Gold prices surged in the last few months of 2023 after a powerful rally was sparked by central bank purchasing and mounting investor concern over the Israel–Hamas and Russia–Ukraine conflicts. A falling U.S. dollar and expectations of Federal Reserve (Fed) rate cuts further boosted bullion prices, which hit a record high of $2,135.39/oz in December.
After a hiking cycle that pushed the Fed funds rate to its highest in more than 22 years, policymakers on the Federal Open Market Committee (FOMC) have indicated at least three rate cuts in 2024, as inflation eases from the 40-year highs seen in mid-2022. With gold prices hovering around $2,000/oz, is another bullish run expected for the precious metal as rates begin to fall?
“Commodities are unlikely to benefit from core inflation in 2024. Inflation should fall to under 3%, so that, along with properly timing the business cycle, are the two conditions needed to initiate long positions, making the outlook for the sector very tactical in 2024,” said Natasha Kaneva, Head of Global Commodities Strategy at J.P. Morgan. “Across commodities, for the second consecutive year, the only structural bullish call we hold is for gold and silver.”
Economic and geopolitical uncertainty tend to be positive drivers for gold, which is widely seen as a safe-haven asset due to its ability to remain a reliable store of value. It has low correlation with other asset classes, so can act as insurance during falling markets and times of geopolitical stress. A weaker U.S. dollar and lower U.S. interest rates also increase the appeal of non-yielding bullion.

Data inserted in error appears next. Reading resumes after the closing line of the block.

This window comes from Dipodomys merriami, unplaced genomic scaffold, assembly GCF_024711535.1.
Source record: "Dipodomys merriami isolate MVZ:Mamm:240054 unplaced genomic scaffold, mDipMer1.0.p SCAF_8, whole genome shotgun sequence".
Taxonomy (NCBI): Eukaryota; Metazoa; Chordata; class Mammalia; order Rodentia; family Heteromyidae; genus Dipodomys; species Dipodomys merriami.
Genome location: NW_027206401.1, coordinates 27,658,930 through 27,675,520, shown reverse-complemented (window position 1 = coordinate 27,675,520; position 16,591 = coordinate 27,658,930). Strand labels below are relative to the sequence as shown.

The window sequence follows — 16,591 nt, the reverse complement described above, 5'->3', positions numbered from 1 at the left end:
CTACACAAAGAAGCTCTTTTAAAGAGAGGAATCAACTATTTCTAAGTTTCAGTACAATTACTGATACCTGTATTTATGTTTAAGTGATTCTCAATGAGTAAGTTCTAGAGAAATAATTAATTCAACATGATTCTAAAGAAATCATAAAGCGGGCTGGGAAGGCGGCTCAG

Anticipation has played a key role in sparking the rally in gold’s price, as it is influenced by market expectations of future Fed policy.
“Across all metals, we have the highest conviction on a bullish medium-term forecast for both gold and silver over the course of 2024 and into the first half of 2025, though timing an entry will continue to be critical,” said Gregory Shearer, Head of Base and Precious Metals Strategy at J.P. Morgan.
“At the moment, gold still appears quite rich relative to underlying rates and foreign exchange (FX) fundamentals, and still looks vulnerable to another modest retreat in the near-term, as Fed rate cut expectations are now running earlier than our forecasts,” Shearer added.
But any retracement in the coming months could provide investors with an opportunity to begin positioning for a breakout rally commencing around mid-2024, as U.S. GDP growth slows and expectations of an imminent Fed cutting cycle rise.
Gold prices will peak at $2,300/oz in 2025, according to J.P. Morgan Research estimates. This prediction assumes a Fed cutting cycle initially delivering 125 basis points (bp) of cuts over the second half of 2024, pushing gold prices to new nominal highs.
Gold price predictions are based on Fed official forecasts, which see core inflation moderating to 2.4% in 2024 and 2.2% in 2025, before returning to the 2% target in 2026.
By the second quarter of 2024, J.P. Morgan economists forecast U.S. growth will slow to 0.5% quarter-on-quarter. This should prompt the Fed to start cutting rates in June, ultimately delivering 125 bp of cuts in the latter half of the year to avoid a recession.